It is precisely this phenomenon on which we wrote at the end of last month, when we called in aid Max Hastings, former editor of the Daily Telegraph. The section we quoted from his recent RUSSI article bears repeating:
In the absence of informed private briefing, media debate on the Services is conducted at the shallowest possible level. For instance, many perceive a strong case for the large regiments policy. However painful for those units affected, the single battalion structure seems doomed. Yet, in the absence of effective, top-level briefing, media coverage of this issue lapsed into a familiar howl of anguish about cap badges, which does no service to the real interests of the corps of infantry.Here we go again - another article on cap badges. I wrote at the time, referring to the momentous changes taking place in the Army, "While we would not disagree that the symbolism of cap badges is important, the fact that so this is, effectively, the main topic when it comes to a major force restructuring is a massive indictment of the 'dumbing down' of the media. They do us no service burying important issues in a mountain of trivia."
But, in decrying this, it seems I am not alone. In The Guardian – of all places – last Wednesday, Peter Hitchens writes of the political classes:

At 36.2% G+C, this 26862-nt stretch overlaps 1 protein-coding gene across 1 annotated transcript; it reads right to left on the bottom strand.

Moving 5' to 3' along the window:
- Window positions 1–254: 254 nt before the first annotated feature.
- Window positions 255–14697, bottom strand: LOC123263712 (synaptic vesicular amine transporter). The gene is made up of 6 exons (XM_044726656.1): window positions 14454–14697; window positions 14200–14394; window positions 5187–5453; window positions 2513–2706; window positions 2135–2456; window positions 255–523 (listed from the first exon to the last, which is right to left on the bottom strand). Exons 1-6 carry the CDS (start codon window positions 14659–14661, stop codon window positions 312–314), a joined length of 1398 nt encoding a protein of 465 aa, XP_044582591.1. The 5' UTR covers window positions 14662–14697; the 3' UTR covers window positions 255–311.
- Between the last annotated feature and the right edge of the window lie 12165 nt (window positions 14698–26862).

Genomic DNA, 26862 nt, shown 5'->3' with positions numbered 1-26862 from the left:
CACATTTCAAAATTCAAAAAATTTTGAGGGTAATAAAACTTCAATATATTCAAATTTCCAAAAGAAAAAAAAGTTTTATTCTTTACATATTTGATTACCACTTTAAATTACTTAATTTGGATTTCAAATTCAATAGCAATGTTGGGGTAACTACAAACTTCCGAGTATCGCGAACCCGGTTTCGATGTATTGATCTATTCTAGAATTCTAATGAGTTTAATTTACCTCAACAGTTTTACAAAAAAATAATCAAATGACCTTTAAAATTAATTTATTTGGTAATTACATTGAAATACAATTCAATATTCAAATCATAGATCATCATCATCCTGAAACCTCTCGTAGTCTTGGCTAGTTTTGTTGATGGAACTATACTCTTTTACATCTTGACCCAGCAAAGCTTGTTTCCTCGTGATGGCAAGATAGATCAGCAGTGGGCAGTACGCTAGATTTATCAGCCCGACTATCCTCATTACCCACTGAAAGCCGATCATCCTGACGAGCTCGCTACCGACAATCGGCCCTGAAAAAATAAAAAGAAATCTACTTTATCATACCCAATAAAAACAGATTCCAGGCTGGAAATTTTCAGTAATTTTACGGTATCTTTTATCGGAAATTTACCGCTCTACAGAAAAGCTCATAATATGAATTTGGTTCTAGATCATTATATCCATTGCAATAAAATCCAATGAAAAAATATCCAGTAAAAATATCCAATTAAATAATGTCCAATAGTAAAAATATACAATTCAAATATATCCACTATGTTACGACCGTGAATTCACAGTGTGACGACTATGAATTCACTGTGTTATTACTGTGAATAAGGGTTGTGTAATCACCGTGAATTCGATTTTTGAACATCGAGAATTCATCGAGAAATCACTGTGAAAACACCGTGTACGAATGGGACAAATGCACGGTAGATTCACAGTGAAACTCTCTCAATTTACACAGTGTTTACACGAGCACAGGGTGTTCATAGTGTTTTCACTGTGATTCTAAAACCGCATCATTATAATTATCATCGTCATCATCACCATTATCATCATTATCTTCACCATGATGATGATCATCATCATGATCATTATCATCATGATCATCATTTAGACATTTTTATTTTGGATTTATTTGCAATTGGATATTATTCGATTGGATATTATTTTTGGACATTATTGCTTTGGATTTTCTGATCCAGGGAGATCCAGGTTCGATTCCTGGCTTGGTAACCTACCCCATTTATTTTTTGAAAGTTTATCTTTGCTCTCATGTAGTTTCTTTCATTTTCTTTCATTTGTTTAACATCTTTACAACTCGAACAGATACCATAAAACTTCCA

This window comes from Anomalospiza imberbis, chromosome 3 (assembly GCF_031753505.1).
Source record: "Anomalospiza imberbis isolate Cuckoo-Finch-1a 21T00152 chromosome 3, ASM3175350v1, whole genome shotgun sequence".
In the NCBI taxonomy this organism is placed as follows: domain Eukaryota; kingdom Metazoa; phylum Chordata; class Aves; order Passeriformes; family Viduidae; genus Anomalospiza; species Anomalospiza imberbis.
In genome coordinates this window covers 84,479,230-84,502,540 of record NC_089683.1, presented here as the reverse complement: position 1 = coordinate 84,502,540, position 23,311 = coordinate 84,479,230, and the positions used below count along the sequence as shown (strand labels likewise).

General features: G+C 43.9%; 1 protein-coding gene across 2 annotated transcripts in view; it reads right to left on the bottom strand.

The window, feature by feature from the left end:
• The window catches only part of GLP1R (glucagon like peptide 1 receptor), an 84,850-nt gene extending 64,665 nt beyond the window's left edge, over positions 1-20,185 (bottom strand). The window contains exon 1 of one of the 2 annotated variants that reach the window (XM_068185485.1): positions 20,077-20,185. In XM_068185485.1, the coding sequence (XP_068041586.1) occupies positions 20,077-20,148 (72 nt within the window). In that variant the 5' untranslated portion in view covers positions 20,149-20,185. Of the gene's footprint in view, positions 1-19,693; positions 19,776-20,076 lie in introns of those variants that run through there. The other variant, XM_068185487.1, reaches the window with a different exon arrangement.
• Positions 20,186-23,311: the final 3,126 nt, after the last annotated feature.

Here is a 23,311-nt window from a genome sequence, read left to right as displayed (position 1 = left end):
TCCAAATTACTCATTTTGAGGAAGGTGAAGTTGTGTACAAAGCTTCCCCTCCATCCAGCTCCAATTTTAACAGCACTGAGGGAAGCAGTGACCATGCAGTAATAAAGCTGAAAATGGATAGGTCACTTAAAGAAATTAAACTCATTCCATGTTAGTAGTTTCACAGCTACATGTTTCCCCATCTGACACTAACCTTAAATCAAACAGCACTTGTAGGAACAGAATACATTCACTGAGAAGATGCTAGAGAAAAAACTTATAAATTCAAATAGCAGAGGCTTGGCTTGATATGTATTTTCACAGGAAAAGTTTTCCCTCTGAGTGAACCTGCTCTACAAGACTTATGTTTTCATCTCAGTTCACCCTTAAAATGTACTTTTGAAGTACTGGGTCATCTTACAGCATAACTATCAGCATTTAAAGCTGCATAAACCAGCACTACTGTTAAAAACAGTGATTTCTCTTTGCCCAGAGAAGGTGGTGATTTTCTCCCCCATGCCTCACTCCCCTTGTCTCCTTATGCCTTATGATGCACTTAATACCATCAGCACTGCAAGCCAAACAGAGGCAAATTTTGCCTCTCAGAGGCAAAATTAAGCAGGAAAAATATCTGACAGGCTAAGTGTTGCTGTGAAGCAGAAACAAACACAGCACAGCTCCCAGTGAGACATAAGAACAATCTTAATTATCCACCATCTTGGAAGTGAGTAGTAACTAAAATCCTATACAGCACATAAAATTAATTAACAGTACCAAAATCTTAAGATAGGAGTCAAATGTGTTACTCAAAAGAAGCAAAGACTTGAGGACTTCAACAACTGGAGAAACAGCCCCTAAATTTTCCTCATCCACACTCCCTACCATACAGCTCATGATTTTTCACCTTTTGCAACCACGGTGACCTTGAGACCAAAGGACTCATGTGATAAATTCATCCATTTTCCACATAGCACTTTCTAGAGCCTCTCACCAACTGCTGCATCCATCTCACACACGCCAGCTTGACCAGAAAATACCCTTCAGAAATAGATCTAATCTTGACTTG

Labour and the Tories are like a pair of corpses, stiff with rigor mortis, propping each other up. They no longer represent the true divisions in British society, which is why Labour can win only 22 percent of the popular vote, and the Tories a mere 20 percent. It is astonishing to think that neither of the major parties opposed the Iraq war; that neither resists the introduction of civil partnerships, devolution or the Northern Ireland peace process; that neither advocates withdrawal from the EU, a return to selective education or the reintroduction of the death penalty. Every important issue is left undebated and unexamined while the front benches quibble over trivia.What this not my lament about the demise of UK fast jet manufacturing, where I concluded the piece, "And no one said a word"?
What troubles me though, is Hitchens’ assertion that the political parties "no longer represent the true divisions in British society". Is he right? Looking at the tide of trivia in the newspapers, on television, in Parliament and in Europe, one wonders whether this is a departure from the norm, or a reflection of it. Are we assailed with trivia, it must be asked, because that is truly what we want – where we have no longer the adult capacity to address serious issues?
My colleague hints at this in her penetrating essay written yesterday, where she remarks:
Whatever happened to the many subtle theological debates? To the Enlightenment, the scientific revolution, the agrarian and industrial revolutions? Where did all those political ideas of individual freedom and the relationship between man and state disappear to? All submerged in the highest model of all: the European social model.A nation that is obsessed with such trivia is no longer grown-up and, if this is what we have come to, then as a society we are doomed.